Ogilvy’s approach to advertising and marketing with a user focus has stood the test of time. This approach can help you create something that can last, too.

There is no silver bullet, no social media magic, or algorithmic formula that will save your business, product or service. Time tested marketing discipline, when applied correctly will fuel, reinvigorate and grow your business but only when the appropriate level of time, money and thinking is applied.

[Editor's note: The images used in this post are owned by their respective company. Also, there is a great post by Fast Company that reviews Ogilvy's 11 principles for successful marketing campaigns through the lens of UX.]

This blog was posted by Laura on October 17, 2013.
Laura Luckman Kelber

About the Author

Laura Luckman Kelber

Chief Strategy Officer, Laura Luckman Kelber leads Sandstorm's team of strategists with wisdom from her 20 years of marketing experience. Combining seemingly disparate ideas to solve a problem, Laura unearths unexpected insights to help clients’ fuel their success.

Janna
Great User Experience

Imagine it is your first time. You are probably excited, anxious, hoping everything will go right and you don’t do anything too embarrassing.

Afterward, you may think “overall not bad,” but you should have tried a different technique, approach or way to make the experience better or maybe closer to what you expected.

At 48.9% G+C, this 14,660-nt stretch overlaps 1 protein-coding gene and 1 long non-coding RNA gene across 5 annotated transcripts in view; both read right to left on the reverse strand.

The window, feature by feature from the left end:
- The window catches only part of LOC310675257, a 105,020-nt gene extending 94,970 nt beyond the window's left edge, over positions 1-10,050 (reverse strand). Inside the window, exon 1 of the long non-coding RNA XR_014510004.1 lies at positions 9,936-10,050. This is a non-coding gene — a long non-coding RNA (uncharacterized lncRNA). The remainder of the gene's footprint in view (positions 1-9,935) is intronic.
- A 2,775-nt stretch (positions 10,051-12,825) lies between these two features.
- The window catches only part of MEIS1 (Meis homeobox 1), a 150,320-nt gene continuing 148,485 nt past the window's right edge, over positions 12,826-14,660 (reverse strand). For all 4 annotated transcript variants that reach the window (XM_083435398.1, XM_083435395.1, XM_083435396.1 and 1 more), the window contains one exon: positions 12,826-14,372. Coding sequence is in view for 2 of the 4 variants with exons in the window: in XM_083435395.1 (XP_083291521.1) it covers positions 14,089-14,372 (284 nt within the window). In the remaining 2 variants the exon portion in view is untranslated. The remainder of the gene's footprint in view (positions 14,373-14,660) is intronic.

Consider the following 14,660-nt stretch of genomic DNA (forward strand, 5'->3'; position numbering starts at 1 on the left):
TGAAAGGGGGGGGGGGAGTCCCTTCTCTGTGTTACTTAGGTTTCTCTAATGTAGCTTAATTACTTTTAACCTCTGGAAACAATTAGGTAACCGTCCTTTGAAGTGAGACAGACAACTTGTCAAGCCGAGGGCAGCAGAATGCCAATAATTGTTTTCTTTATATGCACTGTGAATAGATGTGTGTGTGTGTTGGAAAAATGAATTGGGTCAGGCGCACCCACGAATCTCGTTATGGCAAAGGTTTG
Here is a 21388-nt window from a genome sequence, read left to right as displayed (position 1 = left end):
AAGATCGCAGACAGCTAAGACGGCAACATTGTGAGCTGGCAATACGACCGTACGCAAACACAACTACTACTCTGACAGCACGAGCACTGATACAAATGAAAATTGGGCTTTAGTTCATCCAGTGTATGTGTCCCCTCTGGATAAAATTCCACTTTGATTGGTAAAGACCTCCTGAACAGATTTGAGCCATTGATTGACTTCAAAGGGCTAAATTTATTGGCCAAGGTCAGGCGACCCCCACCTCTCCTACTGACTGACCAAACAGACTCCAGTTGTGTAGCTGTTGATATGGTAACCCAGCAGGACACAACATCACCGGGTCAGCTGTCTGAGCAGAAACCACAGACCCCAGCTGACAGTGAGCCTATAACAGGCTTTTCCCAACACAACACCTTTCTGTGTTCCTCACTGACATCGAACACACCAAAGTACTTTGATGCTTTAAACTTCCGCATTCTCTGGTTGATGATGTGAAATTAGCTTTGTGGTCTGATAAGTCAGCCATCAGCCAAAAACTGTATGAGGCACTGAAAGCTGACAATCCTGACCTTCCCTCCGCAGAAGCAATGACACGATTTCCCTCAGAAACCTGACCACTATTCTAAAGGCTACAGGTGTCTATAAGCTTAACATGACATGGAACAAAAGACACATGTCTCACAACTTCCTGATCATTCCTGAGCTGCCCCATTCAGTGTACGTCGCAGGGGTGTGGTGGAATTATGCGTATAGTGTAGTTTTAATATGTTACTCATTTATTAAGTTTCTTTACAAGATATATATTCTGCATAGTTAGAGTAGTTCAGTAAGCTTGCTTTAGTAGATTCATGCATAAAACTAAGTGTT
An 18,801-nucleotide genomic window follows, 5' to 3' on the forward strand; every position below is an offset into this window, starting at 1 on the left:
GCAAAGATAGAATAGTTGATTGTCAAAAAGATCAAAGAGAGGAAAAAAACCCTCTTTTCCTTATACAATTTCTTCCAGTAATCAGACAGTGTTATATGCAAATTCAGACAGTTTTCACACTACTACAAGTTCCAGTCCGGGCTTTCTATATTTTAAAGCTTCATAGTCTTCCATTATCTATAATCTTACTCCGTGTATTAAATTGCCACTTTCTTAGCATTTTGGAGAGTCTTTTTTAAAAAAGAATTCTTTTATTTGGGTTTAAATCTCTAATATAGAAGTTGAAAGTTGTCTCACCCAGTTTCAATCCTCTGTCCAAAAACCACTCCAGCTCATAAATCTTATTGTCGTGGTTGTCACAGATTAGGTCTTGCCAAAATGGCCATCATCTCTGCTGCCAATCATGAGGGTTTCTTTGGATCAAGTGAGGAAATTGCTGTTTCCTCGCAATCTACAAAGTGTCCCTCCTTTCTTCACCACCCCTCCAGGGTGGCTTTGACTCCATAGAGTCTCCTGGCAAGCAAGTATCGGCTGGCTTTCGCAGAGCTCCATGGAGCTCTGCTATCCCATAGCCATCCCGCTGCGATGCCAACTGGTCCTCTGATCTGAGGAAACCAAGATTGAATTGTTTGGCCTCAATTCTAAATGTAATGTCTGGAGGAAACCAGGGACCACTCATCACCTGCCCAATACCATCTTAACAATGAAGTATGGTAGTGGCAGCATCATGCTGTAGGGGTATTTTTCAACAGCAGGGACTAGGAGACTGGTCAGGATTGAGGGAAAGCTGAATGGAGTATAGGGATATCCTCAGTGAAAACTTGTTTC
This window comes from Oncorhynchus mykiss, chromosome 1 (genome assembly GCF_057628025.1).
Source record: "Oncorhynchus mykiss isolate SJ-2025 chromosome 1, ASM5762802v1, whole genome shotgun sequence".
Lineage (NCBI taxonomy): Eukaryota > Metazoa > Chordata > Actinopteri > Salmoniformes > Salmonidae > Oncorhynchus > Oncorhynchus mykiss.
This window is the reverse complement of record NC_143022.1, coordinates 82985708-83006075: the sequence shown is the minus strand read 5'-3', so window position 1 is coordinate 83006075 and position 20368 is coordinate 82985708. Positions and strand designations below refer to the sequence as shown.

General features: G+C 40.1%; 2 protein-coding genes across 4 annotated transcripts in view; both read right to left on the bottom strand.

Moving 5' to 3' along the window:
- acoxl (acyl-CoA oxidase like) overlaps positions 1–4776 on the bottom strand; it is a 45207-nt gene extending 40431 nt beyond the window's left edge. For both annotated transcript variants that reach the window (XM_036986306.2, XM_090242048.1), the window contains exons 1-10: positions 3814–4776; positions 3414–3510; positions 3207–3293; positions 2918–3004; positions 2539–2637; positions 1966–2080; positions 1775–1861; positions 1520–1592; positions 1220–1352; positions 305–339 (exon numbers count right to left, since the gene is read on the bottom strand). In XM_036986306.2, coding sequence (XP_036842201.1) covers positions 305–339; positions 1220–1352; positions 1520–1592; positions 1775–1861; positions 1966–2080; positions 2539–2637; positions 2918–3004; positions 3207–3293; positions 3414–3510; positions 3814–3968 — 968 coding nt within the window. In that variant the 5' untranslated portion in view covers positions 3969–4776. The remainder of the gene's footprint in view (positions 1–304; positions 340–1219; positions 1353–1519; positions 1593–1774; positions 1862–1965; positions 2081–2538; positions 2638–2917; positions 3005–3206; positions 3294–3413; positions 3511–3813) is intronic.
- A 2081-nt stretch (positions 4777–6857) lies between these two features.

Now, get your mind out of the gutter…

These same emotions and concerns can be said about the first time you visit a new web site. Users have high expectations and feel anxious, hoping they can find everything they need and will be able to perform all necessary tasks quickly and easily.

During the initial visit, users may try trusted approaches in using the site until they stumble upon or otherwise discover how to complete the task at hand. If the process takes longer than expected, users often berate themselves thinking they did something wrong or are not savvy enough to use the site. If they become frustrated enough, users lose their patience and leave.

I have seen this emotional rollercoaster first hand in usability studies. No matter how challenging the task, web site or overall experience was, the users usually blamed themselves for failing and expressed they “just need more time to learn how to use the site.”

In a recent blog post, Jakob Neilsen wrote, users invest a lot of time “learning” sites they often visit. That is, by spending time “mastering” the site, the user will be able to quickly and easily complete what they need to do each and every visit.

As UX experts, we strive to create user-centered web sites that are easy and intuitive the first time, no handbook required.

Knowing users are willing, and at times expect, to spend time learning a new site, adding teaching moments to key steps enables the first-time user to be guided, even taught how, to use the site immediately.

Here are some areas of your site’s experience that might need some first-time love:

Key Tasks: You don't need an instruction manual.

  • Break long, key tasks into stepped processes for quicker completion
  • Integrate a robust help and search functionality

New Elements: It's strange at first, talk them through it. 

  • Tutorial-style pop ups for new features